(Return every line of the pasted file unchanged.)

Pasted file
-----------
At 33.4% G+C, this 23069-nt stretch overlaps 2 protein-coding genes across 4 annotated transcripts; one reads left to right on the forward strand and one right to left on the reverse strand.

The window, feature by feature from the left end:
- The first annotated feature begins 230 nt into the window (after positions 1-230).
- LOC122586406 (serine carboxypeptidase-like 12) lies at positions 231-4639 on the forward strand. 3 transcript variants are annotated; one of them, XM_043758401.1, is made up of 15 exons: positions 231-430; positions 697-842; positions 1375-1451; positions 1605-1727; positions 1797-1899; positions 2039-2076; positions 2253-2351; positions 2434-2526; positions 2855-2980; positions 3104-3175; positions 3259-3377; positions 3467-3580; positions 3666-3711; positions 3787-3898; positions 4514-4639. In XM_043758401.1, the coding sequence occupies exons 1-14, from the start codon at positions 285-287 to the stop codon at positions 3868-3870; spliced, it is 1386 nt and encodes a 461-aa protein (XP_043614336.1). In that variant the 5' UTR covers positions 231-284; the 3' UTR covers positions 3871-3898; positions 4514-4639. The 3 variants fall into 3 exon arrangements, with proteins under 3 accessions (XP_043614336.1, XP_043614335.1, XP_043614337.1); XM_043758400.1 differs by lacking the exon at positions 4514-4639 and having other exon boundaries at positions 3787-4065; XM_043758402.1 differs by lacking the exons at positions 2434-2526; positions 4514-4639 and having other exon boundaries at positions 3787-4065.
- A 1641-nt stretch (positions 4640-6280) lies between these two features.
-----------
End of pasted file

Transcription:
At 33.4% G+C, this 23069-nt stretch overlaps 2 protein-coding genes across 4 annotated transcripts; one reads left to right on the forward strand and one right to left on the reverse strand.

The window, feature by feature from the left end:
- The first annotated feature begins 230 nt into the window (after positions 1-230).
- LOC122586406 (serine carboxypeptidase-like 12) lies at positions 231-4639 on the forward strand. 3 transcript variants are annotated; one of them, XM_043758401.1, is made up of 15 exons: positions 231-430; positions 697-842; positions 1375-1451; positions 1605-1727; positions 1797-1899; positions 2039-2076; positions 2253-2351; positions 2434-2526; positions 2855-2980; positions 3104-3175; positions 3259-3377; positions 3467-3580; positions 3666-3711; positions 3787-3898; positions 4514-4639. In XM_043758401.1, the coding sequence occupies exons 1-14, from the start codon at positions 285-287 to the stop codon at positions 3868-3870; spliced, it is 1386 nt and encodes a 461-aa protein (XP_043614336.1). In that variant the 5' UTR covers positions 231-284; the 3' UTR covers positions 3871-3898; positions 4514-4639. The 3 variants fall into 3 exon arrangements, with proteins under 3 accessions (XP_043614336.1, XP_043614335.1, XP_043614337.1); XM_043758400.1 differs by lacking the exon at positions 4514-4639 and having other exon boundaries at positions 3787-4065; XM_043758402.1 differs by lacking the exons at positions 2434-2526; positions 4514-4639 and having other exon boundaries at positions 3787-4065.
- A 1641-nt stretch (positions 4640-6280) lies between these two features.